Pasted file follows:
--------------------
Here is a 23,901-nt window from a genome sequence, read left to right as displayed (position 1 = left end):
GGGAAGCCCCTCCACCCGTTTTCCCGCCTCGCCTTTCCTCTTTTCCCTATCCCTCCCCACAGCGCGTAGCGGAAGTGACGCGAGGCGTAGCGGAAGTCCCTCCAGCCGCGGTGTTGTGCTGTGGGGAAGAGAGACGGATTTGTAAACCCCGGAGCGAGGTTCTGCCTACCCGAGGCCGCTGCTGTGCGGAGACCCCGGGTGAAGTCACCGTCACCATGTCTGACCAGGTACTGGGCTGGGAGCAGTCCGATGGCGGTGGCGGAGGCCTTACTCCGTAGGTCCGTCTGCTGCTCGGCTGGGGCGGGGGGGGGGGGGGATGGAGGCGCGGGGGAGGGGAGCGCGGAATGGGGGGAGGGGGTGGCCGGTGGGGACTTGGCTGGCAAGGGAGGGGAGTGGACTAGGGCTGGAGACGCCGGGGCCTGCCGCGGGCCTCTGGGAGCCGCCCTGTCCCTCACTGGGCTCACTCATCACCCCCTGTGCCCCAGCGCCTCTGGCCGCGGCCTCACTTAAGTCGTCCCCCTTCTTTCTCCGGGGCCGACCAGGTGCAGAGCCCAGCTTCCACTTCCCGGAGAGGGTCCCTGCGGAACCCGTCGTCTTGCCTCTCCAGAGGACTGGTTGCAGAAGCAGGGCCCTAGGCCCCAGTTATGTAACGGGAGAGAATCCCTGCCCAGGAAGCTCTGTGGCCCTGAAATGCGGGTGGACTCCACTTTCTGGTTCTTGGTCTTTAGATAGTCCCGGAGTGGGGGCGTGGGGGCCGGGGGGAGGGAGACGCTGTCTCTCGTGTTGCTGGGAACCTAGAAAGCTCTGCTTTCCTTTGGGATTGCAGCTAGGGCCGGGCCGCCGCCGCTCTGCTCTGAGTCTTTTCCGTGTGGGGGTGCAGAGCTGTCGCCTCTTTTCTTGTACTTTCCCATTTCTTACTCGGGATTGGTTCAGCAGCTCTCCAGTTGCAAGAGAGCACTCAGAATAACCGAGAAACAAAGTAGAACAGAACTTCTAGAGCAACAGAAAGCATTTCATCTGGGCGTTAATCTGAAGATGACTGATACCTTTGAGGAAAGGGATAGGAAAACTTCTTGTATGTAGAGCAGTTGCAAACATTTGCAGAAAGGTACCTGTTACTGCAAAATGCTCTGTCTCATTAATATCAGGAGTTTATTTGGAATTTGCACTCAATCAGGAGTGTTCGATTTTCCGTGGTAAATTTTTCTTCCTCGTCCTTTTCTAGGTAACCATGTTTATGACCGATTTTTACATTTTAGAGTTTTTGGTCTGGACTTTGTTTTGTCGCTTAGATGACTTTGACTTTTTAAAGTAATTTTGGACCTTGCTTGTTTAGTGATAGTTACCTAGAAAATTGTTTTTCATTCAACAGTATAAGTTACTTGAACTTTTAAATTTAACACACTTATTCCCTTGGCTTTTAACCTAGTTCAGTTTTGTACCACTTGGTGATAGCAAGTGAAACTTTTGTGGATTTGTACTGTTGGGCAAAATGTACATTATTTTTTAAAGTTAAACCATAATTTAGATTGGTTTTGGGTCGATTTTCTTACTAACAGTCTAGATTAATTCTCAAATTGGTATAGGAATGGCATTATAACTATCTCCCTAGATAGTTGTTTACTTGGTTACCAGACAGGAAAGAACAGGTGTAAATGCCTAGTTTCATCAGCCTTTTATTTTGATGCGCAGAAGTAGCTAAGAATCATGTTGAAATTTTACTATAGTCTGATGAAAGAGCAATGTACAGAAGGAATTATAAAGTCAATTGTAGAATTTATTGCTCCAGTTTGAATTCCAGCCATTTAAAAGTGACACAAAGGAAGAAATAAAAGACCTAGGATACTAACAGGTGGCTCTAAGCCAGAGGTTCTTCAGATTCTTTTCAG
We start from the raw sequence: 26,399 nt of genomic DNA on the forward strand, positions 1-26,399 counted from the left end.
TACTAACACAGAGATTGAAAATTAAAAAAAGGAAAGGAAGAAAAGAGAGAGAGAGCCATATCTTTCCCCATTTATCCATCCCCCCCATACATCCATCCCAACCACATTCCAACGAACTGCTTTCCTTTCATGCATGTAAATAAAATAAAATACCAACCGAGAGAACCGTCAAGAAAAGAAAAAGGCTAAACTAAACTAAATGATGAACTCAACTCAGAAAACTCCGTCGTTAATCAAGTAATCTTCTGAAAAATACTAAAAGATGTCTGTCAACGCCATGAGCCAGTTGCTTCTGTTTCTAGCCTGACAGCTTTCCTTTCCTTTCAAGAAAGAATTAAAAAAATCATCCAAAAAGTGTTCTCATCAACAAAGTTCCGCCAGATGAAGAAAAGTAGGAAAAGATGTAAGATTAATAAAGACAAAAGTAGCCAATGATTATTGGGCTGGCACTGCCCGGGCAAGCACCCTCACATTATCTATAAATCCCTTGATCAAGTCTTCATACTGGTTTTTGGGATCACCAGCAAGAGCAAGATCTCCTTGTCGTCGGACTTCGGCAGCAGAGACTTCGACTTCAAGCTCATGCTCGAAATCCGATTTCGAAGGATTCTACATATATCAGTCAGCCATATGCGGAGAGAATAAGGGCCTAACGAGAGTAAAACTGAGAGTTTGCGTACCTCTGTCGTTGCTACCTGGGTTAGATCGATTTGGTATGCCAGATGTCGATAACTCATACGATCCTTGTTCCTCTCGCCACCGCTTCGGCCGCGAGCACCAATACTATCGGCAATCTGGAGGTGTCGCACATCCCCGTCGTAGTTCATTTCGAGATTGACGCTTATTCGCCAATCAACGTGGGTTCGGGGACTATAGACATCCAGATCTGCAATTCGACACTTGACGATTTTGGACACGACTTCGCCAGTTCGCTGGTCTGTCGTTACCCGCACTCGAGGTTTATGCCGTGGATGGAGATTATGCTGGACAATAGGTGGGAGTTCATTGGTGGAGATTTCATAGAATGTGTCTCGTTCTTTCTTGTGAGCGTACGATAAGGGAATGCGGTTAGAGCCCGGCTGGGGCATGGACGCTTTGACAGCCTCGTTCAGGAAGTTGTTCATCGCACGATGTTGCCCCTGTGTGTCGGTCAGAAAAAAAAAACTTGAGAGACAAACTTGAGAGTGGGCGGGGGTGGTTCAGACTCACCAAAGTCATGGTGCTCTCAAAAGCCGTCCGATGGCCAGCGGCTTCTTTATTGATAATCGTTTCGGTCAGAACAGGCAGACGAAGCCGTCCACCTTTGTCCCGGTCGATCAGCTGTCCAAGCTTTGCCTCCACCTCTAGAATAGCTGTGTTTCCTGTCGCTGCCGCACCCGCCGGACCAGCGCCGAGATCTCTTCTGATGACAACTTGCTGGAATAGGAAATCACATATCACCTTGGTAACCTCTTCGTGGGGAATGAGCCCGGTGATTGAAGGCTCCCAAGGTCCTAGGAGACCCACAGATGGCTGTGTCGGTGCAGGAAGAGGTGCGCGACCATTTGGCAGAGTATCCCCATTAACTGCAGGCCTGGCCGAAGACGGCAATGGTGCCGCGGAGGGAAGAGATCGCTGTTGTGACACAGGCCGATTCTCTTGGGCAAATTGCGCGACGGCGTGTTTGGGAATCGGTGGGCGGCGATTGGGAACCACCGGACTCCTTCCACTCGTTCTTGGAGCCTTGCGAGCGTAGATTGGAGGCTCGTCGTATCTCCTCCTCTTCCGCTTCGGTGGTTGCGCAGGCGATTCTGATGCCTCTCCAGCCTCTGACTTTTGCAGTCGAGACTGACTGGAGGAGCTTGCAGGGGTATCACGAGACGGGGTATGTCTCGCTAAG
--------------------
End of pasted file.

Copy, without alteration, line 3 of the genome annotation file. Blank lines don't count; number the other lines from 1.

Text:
We start from the raw sequence: 26,399 nt of genomic DNA on the forward strand, positions 1-26,399 counted from the left end.